Above Suspicion Review
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On the big screen, famous spies like James Bond and Jason Bourne battle bad guys from around the world. But in author Helen MacInnes’s classic 1941 spy thriller debut, Above Suspicion, a pair of amateurs are sent into enemy territory to attempt to do the pros’ job for them.

As the end of the school year approaches, Oxford professor Richard Myles and his wife, Frances, are preparing to spend the summer of 1939 vacationing abroad, hiking in the mountains. But then an old friend, Peter Galt, approaches them with an important proposition.

An essential member of Europe’s underground railway—a system set in place to help individuals escape Nazi Germany—appears to have gone missing. The agents who have tried to contact him have all gone missing, too—but Peter believes that a couple of tourists like Richard and Frances will be more successful, since they’ll be above suspicion. But their holiday in Germany soon turns into a harrowing adventure.

Above Suspicion isn’t the usual spy thriller, with seasoned pros gracefully maneuvering the day-to-day dangers of the job. Instead, it places a couple of unsuspecting (but above-average) amateurs into a situation that doesn’t turn out to be quite as simple and straightforward as advertised. Along the way, Richard and Frances run into all kinds of snags. They’re forced to endure the growing influence of the Nazis on some of their favorite towns. They’re followed by soldiers at every stop along the way. They have to watch without expressing the slightest concern as their contacts are hunted down and sent into hiding. They also have to watch every word, pay attention to every possible clue—and, of course, be very careful about whom they trust.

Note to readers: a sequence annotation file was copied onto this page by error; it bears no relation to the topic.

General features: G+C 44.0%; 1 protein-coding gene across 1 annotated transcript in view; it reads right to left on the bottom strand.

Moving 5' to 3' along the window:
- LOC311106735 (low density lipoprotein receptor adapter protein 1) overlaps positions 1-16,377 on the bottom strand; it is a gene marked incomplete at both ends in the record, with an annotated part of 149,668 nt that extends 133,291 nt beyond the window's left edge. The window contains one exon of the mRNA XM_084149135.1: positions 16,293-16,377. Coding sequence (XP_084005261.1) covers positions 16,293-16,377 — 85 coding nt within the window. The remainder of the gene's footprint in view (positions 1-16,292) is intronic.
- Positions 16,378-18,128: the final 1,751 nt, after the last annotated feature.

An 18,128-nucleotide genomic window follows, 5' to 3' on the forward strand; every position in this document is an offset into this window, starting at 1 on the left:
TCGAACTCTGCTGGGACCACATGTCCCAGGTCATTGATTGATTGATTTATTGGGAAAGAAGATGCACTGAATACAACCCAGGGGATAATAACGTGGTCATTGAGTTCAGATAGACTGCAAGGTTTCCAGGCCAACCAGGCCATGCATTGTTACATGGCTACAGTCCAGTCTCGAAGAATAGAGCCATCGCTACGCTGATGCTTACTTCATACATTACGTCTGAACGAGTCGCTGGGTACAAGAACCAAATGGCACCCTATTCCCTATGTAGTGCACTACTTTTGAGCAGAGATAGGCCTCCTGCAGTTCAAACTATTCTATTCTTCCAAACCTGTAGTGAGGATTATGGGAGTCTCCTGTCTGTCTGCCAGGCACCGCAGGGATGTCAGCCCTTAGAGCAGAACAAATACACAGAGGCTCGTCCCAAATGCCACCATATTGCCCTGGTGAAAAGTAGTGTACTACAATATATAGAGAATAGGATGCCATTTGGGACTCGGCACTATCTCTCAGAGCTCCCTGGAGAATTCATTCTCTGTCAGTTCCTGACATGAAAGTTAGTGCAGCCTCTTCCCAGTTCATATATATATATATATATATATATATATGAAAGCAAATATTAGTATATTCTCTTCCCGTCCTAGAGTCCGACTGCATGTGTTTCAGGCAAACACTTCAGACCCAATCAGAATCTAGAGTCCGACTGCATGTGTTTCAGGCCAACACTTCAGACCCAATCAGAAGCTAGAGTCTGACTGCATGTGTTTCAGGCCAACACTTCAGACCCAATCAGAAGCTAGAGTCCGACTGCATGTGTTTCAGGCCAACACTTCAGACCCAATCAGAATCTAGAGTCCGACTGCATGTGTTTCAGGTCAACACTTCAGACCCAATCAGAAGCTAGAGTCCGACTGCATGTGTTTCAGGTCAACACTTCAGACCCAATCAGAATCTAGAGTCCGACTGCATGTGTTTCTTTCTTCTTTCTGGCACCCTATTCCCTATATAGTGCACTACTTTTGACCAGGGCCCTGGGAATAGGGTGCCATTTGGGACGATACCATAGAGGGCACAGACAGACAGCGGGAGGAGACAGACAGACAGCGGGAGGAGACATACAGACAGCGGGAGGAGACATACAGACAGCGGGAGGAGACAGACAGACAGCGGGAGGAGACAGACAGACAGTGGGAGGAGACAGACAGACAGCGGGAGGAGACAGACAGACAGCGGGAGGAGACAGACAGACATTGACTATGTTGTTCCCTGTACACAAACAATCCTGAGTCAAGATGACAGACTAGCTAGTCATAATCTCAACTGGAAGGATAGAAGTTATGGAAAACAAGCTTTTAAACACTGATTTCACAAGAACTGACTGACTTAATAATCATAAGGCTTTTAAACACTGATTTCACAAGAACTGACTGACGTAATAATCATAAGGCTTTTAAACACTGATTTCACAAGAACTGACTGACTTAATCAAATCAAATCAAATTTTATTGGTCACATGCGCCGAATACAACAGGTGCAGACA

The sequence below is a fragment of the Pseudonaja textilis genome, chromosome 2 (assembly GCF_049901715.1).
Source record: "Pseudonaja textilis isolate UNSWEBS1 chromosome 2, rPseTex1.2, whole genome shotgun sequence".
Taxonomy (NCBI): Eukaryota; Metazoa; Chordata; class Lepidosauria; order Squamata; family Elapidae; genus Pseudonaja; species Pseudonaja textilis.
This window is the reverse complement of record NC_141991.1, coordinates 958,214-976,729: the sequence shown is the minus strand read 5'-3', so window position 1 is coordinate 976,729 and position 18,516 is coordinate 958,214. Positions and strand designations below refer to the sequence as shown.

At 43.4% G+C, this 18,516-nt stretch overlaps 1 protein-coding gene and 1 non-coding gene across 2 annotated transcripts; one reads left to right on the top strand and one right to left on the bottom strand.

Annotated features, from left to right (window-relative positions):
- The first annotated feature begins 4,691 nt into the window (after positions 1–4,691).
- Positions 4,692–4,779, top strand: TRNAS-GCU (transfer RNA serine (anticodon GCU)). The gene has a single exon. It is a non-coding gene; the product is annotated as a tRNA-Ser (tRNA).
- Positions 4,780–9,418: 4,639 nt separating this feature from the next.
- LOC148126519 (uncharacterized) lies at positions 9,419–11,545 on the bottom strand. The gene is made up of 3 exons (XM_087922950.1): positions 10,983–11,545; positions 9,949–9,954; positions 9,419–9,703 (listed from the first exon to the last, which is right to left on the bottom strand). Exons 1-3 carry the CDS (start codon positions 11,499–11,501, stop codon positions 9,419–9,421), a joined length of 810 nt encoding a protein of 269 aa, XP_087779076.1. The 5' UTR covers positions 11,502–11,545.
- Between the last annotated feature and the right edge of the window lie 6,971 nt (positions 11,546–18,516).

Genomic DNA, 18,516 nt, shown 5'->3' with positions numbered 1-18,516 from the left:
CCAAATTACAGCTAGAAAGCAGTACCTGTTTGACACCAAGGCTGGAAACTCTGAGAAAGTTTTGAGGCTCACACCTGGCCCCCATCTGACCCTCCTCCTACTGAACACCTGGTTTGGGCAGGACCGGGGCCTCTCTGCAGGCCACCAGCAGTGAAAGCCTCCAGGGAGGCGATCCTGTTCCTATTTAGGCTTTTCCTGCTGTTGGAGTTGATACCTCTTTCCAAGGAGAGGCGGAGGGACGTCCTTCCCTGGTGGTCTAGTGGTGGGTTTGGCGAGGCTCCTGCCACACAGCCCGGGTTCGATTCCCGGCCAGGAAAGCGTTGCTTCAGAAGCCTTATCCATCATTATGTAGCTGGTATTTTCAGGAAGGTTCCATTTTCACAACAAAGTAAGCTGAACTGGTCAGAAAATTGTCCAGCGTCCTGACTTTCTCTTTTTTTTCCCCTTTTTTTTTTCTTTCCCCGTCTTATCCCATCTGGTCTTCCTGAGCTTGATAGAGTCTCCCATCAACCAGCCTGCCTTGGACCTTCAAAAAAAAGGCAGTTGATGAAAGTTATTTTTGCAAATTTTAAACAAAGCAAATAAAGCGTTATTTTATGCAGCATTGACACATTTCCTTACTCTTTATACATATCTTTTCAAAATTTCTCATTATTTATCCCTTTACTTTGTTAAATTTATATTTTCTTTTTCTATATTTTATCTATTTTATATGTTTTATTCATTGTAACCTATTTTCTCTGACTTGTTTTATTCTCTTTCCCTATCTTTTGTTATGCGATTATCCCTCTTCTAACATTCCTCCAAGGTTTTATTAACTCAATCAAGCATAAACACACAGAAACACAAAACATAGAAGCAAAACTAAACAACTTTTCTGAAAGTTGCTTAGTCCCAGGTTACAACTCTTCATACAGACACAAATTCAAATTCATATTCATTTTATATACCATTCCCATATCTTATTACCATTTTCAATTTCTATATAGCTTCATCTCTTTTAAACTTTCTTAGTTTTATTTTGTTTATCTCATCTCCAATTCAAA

The highlight of the novel, however, is its historical setting—since it was written at a time when the world was closely watching Germany, bracing for yet another war. While you’ve probably read a number of novels that look back at this period in time, reflecting on it from a modern-day perspective, Above Suspicion is fascinating for its historical insights—because it offers a look at the thoughts, opinions, and experiences of those living in the months building up to World War II.

That said, though, this isn’t an especially fast-paced adventure. It builds slowly—reminiscent of an old Hitchcock thriller—as Richard and Frances start their journey in Paris, taking their time to make contact. And even as the tension builds, it requires more concentration than the average thriller. It’s all worth it, though, once you get to the last half of the book, when the couple is joined by a pair of new friends and the action becomes more and more gripping.

Still, Above Suspicion definitely isn’t a modern-day spy thriller. You’ll feel it in the pacing—as well as in the character development. While the heroes of the story are both male and female, Frances is often seen more as dead weight—a helpless creature who needs to be protected—than an equal partner in the adventure. And while she has her moments of cleverness, she’s generally a step or two behind.

In the end, though, Above Suspicion is a noteworthy spy novel—a fascinating fictional look back at an important time in the world’s history. It may not be as fast-paced as something starring Bourne or Bond, but it’s an intriguing adventure that’s worth the effort.

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